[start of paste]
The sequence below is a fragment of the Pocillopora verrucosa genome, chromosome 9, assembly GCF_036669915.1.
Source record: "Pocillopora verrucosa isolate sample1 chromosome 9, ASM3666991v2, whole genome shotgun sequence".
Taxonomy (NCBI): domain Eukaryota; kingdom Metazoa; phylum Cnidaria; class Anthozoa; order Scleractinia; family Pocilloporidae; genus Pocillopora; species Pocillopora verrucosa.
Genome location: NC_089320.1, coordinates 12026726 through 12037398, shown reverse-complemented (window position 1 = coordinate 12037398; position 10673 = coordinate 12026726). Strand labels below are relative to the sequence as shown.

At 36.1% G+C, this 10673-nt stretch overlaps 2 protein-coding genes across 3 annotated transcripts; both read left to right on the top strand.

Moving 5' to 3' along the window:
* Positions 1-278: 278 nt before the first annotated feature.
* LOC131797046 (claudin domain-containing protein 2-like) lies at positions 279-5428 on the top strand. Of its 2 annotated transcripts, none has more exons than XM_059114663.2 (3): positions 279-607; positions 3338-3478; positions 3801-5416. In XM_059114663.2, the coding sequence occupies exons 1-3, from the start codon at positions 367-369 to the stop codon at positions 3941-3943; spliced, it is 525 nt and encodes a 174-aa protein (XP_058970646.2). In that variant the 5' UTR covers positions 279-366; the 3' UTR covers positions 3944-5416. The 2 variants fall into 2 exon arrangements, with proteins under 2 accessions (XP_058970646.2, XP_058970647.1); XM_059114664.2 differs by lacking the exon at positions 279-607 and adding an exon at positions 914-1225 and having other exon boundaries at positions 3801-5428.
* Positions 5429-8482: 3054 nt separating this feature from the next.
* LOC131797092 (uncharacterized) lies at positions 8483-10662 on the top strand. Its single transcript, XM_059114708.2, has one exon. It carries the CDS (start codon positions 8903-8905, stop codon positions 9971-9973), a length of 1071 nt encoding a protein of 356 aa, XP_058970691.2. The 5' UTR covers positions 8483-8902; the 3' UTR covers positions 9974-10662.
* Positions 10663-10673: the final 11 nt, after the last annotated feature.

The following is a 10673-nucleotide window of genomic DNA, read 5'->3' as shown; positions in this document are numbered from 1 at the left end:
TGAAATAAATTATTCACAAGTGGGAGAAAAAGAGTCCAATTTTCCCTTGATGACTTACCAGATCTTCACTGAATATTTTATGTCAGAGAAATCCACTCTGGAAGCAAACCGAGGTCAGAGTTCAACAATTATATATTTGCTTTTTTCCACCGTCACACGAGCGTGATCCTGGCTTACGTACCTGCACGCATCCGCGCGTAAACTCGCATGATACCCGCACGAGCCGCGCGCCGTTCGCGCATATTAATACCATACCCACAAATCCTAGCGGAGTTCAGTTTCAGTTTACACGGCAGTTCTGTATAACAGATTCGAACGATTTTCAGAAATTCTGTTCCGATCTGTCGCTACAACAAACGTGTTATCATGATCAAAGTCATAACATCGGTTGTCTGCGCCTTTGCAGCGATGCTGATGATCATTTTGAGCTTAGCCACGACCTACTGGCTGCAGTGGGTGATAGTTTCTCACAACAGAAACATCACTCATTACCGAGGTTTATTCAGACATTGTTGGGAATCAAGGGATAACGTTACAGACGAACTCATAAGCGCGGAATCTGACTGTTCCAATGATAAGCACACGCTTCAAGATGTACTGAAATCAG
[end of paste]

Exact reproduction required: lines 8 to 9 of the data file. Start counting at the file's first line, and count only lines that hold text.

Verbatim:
* LOC131797046 (claudin domain-containing protein 2-like) lies at positions 279-5428 on the top strand. Of its 2 annotated transcripts, none has more exons than XM_059114663.2 (3): positions 279-607; positions 3338-3478; positions 3801-5416. In XM_059114663.2, the coding sequence occupies exons 1-3, from the start codon at positions 367-369 to the stop codon at positions 3941-3943; spliced, it is 525 nt and encodes a 174-aa protein (XP_058970646.2). In that variant the 5' UTR covers positions 279-366; the 3' UTR covers positions 3944-5416. The 2 variants fall into 2 exon arrangements, with proteins under 2 accessions (XP_058970646.2, XP_058970647.1); XM_059114664.2 differs by lacking the exon at positions 279-607 and adding an exon at positions 914-1225 and having other exon boundaries at positions 3801-5428.
* Positions 5429-8482: 3054 nt separating this feature from the next.